SPORTS
08/12/2016 12:05 am ET Updated Aug 19, 2016

Simone Manuel Makes Swimming History In Women's 100-Meter Freestyle

She's the first African-American woman to win gold in an individual swimming event.

Simone Manuel became the first African-American woman to win gold in an individual Olympic swimming event on Thursday, after setting an Olympics record in the women’s 100-meter freestyle.

In a rare occurrence, Manuel, 20, tied with Canadian Penny Oleksiak, 16. Both finished the race in 52.70 seconds, an Olympics record. Swede Sarah Sjostrom finished third.

Oleksiak’s win is also historic. Born in June 2000, she is the first person to win an individual Olympic gold who wasn’t born in the 1900s, The Guardian noted. Manuel and Oleksiak hugged in the pool after tying for gold.

Adam Pretty via Getty Images
Adam Pretty via Getty Images
GABRIEL BOUYS via Getty Images
Credit: Ian MacNicol/Getty Images

An emotional Manuel spoke about her feat moments after exiting the pool, saying the gold medal was “for all the people after me ... who believe they can’t do it.”

“It means a lot, this medal is not just for me. This is for a whole bunch of people who have come before me, and have been an inspiration to me,” Manuel told NBC. “It’s for all the people after me who can’t — who believe they can’t do it. And I just want to be an inspiration to others, that you can do it.”

Manuel picked up a silver medal earlier this week with her teammates in the women’s 4x100-meter freestyle relay.

USA Swimming notes that Manuel has been active in the organization’s governance, serving as an athlete representative on a diversity and inclusion committee.

Manuel said in an article posted on the USA Swimming website in February that there wasn’t a great amount of diversity in the pool when she began swimming, until athletes like Cullen Jones and Maritza Correia McClendon made the U.S. Olympic team. She said she sees her role as a female swimmer of color as important for future athletes.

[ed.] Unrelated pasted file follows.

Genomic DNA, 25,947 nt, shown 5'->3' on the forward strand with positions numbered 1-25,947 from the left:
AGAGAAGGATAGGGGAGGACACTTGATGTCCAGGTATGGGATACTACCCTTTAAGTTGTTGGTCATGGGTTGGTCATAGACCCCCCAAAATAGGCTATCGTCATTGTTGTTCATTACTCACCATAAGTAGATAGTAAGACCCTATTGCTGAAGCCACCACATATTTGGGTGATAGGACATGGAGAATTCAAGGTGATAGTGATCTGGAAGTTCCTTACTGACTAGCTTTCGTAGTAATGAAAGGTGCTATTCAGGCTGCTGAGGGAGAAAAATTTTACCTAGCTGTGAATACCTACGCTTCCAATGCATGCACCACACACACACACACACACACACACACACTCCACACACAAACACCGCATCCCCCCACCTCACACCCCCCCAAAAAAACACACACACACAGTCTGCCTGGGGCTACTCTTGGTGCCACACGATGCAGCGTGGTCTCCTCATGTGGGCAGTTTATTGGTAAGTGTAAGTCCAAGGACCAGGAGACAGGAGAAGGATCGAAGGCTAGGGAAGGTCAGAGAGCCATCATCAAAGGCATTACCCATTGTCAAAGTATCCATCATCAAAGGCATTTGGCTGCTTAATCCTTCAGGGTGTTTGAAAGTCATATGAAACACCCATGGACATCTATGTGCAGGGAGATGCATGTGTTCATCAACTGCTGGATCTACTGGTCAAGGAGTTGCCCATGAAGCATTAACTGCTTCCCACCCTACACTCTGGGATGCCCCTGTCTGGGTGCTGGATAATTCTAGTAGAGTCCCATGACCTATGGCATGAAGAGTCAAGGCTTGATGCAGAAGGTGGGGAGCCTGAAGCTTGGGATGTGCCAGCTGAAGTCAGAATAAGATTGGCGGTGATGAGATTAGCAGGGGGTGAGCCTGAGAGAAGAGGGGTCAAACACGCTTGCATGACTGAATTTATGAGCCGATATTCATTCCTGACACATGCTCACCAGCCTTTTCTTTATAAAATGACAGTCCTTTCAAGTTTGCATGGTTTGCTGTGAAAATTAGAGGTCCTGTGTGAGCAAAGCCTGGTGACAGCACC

“When I was younger, I didn’t want to be called the black swimmer, or the African-American swimmer, because I was doing what everyone else was doing, so I didn’t see a difference. But I do realize that who I am and what I am doing does carry some weight and can show people that if I can do, they can do it too. And I didn’t really think of anyone relating to the trials and tribulations I went through until people started looking up to me, and I realized others have felt or are feeling alone, too ...

A lot of people go through a lot more than I did to lead the way, and I got a lot of support from parents and coaches during those hard times. But that’s what makes it mean more as the sport moves forward and the diversity increases, so other kids don’t have to keep feeling that way ever again.”

Thursday night was yet another epic one for Team USA, as Michael Phelps snagged a history-making 22nd gold in the 200-meter individual medley, and Ryan Murphy won his second gold medal in the 200-meter backstroke.

Simone Manuel, Penny Oleksiak and Sarah Sjostrom with their medals for the 100 meter freestyle.
Credit: Christophe Simon/Getty Images
Simone Manuel, Penny Oleksiak and Sarah Sjostrom with their medals for the 100 meter freestyle.

CORRECTION: Language has been amended to indicate that Oleksiak is the first person not born in the 1900s to win an individual gold medal; Laurie Hernandez preceded her in winning a team gold.

 
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